Stemming from the Heaven’s Gate instrumentals of cult leaders and sick tendencies, Delusional Thomas is the mixtape from Pittsburgh’s Mac Miller alter-ego. A twisted and demented horror show reaching from the darkest sections of Miller’s inner thoughts, Delusional Thomas is as shocking as it is engaging with a relatable, and unfortunate turn down the bitter path of instrumentation and rhyming schemes.
Miller was no stranger to experimentation, as he marches around with the parade of multi-instrumental self-directed pieces; there is no doubt that Miller was a genius in his own right. Delusional Thomas is the ugly dirt under the nails, it is the suicidal thoughts that attack from random moments, it is the cellar creature that lives within the dark corners of the mind. Thomas is not a separation of Miller, but is instead a connection to his true animalistic and dungeon horror-core flows that makes for a serial killer collection that is as fascinating as it is frightening.
With tracks “Halo” and “Vertigo”, two of the project’s openers; Delusional Thomas is quick to become shocking and rely heavily on the panic that is caused from lines about sadistic murder, exorcisms, and human vegetables. “He probably had some freaky sex, really I’m not worried. Already plan to kill myself when the clock hits 7:30… These serial killer fantasies, you mention something sick and twisted, everybody panicky” Miller describes behind the lumbering giant of an instrumental that holds this broken glass pieces on strings and a piano that dances around as a broken marionette. Miller then moves to describe “Ex and oh, semi loaded up bitch I’m surgical, your head explodes, your chest gets opened up like convertibles” on the following track “Vertigo”.
The glooming darkness actually shows some light on the production in a contradictory way. The instrumentals that come primarily from Larry Fisherman, another one of Miller’s pseudonyms. He is an excellent maestro behind the keys and acts as a conductor behind the madness that puts Delusional Thomas into these whirlwinds of overbearing weight. “Dr. Thomas” is the perfect example of creating a smooth transitional period where the instrumentation is cut so clean, but holds this grit behind the lyrics. “Dr. Thomas” shows Delusional Thomas’s best pieces. It is the pie that is held together tightly by a substantial layer of lyrical ability, and the way to connect through instrumental punches.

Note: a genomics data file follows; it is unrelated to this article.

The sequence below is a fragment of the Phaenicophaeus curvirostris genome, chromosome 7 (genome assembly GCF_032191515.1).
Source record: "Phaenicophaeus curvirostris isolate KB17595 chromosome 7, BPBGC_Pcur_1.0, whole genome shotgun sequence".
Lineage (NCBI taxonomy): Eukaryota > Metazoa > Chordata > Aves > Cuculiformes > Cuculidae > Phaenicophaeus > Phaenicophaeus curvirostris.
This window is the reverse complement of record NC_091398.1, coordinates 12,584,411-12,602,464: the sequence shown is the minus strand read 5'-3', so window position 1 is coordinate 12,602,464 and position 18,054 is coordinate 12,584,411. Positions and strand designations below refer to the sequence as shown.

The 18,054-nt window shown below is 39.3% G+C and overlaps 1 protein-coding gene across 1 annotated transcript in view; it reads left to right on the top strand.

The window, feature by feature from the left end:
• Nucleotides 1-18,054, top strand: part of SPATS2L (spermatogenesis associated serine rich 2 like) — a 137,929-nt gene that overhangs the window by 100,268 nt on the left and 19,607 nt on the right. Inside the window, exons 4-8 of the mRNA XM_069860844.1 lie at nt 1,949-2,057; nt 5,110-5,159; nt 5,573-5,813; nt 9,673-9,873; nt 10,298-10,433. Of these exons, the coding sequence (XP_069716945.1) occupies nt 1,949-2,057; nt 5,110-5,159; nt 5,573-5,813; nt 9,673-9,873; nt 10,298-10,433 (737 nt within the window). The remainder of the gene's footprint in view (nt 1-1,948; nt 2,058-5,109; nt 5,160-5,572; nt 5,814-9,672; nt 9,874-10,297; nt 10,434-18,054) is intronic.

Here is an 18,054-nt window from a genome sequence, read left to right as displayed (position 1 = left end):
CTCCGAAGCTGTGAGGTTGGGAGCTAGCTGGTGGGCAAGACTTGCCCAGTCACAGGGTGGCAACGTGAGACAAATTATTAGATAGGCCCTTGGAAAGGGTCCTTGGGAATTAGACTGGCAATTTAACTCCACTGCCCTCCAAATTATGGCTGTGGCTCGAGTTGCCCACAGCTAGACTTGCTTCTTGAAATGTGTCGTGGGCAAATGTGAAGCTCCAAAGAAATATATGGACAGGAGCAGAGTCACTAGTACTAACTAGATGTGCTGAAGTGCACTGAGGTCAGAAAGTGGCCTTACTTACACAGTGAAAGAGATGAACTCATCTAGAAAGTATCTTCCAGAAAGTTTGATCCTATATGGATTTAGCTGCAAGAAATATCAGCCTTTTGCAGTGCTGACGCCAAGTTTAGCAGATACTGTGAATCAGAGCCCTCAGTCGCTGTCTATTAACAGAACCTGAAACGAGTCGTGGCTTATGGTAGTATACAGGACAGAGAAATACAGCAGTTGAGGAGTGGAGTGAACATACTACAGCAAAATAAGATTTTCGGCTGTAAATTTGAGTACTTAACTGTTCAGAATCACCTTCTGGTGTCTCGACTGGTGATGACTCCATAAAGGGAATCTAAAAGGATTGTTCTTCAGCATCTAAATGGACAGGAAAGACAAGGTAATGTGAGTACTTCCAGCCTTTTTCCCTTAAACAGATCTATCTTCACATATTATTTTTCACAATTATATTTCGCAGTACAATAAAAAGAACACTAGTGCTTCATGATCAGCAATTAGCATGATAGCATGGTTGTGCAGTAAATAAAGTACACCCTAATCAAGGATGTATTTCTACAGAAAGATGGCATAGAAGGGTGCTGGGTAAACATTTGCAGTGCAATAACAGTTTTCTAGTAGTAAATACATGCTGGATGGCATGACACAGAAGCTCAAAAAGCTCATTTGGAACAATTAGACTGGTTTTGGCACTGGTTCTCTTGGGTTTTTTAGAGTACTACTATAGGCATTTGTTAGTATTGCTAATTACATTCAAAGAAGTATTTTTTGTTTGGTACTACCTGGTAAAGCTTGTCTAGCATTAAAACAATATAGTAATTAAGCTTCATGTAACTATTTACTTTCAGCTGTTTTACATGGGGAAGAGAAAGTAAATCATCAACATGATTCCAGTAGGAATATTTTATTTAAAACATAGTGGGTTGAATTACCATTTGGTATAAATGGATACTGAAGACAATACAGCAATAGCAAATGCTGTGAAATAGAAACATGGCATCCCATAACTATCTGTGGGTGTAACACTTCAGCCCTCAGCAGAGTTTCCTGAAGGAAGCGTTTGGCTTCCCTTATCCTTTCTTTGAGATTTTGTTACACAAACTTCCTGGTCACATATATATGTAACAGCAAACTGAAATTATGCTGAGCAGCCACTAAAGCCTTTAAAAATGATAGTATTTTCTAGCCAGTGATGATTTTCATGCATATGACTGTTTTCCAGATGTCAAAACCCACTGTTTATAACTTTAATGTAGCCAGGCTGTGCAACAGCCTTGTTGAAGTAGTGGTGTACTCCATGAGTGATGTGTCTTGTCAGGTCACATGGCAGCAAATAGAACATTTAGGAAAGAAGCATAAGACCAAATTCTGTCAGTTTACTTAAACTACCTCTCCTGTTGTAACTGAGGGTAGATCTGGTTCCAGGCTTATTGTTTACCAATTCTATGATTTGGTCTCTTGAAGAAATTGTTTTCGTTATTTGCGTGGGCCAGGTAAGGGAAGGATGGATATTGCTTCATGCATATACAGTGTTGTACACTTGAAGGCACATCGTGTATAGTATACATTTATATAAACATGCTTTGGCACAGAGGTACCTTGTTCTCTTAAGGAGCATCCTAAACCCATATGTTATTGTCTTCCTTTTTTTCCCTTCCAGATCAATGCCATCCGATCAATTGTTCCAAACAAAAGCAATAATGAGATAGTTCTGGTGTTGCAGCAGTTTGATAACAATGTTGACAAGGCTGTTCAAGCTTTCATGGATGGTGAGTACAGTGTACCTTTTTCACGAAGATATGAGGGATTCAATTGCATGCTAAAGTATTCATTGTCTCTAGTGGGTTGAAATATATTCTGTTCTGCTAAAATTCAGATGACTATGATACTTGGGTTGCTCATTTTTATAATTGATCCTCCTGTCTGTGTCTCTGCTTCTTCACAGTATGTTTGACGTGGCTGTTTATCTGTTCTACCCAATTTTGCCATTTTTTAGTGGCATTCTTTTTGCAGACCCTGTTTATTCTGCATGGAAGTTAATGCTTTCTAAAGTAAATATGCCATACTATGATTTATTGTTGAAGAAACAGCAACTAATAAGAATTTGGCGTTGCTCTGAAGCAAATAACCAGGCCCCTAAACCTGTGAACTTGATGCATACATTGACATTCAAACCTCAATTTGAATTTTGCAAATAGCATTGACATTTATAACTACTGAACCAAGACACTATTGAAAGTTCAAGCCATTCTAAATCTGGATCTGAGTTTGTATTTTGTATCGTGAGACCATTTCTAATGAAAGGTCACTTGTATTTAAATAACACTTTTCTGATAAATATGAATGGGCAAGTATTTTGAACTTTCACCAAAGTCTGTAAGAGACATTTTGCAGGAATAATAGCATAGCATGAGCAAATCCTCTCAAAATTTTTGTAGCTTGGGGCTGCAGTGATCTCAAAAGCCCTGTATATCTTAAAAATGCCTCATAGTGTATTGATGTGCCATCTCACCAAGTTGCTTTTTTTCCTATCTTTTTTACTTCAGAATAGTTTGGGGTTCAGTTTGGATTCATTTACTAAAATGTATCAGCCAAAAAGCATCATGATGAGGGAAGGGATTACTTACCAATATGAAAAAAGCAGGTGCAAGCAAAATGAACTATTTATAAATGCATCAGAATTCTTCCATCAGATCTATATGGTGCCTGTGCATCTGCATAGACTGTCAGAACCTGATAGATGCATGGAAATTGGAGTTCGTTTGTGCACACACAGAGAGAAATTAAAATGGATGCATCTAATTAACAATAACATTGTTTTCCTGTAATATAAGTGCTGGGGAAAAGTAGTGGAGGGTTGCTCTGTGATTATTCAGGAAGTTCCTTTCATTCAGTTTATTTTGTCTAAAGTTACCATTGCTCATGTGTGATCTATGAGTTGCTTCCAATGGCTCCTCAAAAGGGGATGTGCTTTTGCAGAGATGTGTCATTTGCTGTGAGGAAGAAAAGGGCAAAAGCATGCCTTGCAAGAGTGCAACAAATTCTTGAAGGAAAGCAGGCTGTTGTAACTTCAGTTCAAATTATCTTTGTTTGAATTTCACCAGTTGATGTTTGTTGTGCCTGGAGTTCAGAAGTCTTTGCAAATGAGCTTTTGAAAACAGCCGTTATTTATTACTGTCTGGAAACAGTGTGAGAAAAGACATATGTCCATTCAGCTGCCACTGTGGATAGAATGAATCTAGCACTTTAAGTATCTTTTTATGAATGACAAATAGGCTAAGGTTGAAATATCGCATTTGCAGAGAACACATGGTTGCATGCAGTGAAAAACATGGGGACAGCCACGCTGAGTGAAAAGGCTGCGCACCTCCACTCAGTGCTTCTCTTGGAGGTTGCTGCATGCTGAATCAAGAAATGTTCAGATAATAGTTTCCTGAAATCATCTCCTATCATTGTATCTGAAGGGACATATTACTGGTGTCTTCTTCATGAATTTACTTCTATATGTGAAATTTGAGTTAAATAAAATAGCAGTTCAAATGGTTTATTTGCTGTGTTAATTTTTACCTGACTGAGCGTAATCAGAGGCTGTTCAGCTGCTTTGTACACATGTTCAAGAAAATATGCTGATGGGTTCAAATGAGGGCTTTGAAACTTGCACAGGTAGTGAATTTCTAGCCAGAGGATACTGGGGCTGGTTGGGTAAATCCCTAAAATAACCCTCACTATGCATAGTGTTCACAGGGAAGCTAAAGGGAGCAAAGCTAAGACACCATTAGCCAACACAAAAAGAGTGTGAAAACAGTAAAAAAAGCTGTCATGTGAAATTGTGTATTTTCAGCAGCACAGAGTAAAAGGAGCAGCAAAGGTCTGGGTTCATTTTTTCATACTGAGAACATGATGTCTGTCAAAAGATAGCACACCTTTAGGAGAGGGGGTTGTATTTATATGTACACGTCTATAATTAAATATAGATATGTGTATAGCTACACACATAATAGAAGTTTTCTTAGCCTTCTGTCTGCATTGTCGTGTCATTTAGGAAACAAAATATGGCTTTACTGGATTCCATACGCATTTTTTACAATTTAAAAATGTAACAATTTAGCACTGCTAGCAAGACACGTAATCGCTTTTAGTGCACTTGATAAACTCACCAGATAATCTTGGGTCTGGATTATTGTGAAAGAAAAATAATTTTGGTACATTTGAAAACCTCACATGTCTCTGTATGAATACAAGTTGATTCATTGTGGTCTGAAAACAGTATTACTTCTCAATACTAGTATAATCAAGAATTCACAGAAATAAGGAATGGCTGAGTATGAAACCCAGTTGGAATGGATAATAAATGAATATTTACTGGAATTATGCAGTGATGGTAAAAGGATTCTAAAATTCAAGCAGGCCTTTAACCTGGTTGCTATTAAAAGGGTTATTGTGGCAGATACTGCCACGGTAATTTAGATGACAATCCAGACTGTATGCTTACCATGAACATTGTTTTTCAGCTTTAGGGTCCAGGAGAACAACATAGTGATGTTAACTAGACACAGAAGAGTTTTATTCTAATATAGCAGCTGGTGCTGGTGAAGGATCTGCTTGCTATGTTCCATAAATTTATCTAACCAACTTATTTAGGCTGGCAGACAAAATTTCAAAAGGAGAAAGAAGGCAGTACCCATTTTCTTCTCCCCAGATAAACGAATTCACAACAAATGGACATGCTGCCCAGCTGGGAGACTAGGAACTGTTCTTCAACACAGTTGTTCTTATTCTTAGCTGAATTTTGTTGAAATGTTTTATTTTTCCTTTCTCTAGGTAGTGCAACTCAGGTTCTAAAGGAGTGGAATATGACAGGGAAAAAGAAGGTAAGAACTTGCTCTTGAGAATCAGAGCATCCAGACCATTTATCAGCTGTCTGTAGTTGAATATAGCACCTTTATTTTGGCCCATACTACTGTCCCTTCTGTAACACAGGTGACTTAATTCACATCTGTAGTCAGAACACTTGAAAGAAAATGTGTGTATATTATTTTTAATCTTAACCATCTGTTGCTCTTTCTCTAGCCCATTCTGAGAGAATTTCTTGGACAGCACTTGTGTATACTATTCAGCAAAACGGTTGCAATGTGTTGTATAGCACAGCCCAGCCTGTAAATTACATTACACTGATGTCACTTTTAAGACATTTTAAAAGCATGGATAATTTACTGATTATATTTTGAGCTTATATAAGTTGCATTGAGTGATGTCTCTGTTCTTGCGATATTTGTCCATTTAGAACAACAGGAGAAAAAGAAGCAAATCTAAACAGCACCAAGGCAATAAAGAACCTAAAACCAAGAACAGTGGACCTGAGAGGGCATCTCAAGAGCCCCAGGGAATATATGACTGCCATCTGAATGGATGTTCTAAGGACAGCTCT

“You or me, who I’m gonna kill first?… Okay, my hearse is made of gold, the spirits take control. I paved the road with endangered souls” Thomas says as he dances wildly along the production in a menacing display of prowess. From the features of Mac Miller, Earl Sweatshirt, Bill Waves, or even Da$H. The final nail in the coffin of “Grandpa Used to Carry A Flask” holds the last moments of two personalities clashing. Mac Miller battles and shares the microphone with Delusional Thomas. Miller controls as he describes “So we close our eyes, hoping we forgot to die. Shit it must have slipped my mind, why?” as Thomas then comes shortly behind with “Having conversations with myself, getting into arguments. When I’m out in London I be posted at the parliament. Coke in the parliaments, chilling by some monuments. Ominous when I fill your body with godly hollow tips.” It is then the touching of the two where Miller and Thomas realize they are two of the same person as the two voices start to overlap and finish each others sentences before they finish stating together, “I’m just tryna play with my band on Fallon, I don’t got no talent.”
Delusional Thomas takes Mac Miller’s strange and abstract thoughts that work to form a blurred line that is difficult to walk. It feels as though you are watching the mind of a man fall into an identity crisis before realizing that all the broken and grisly thoughts are his own.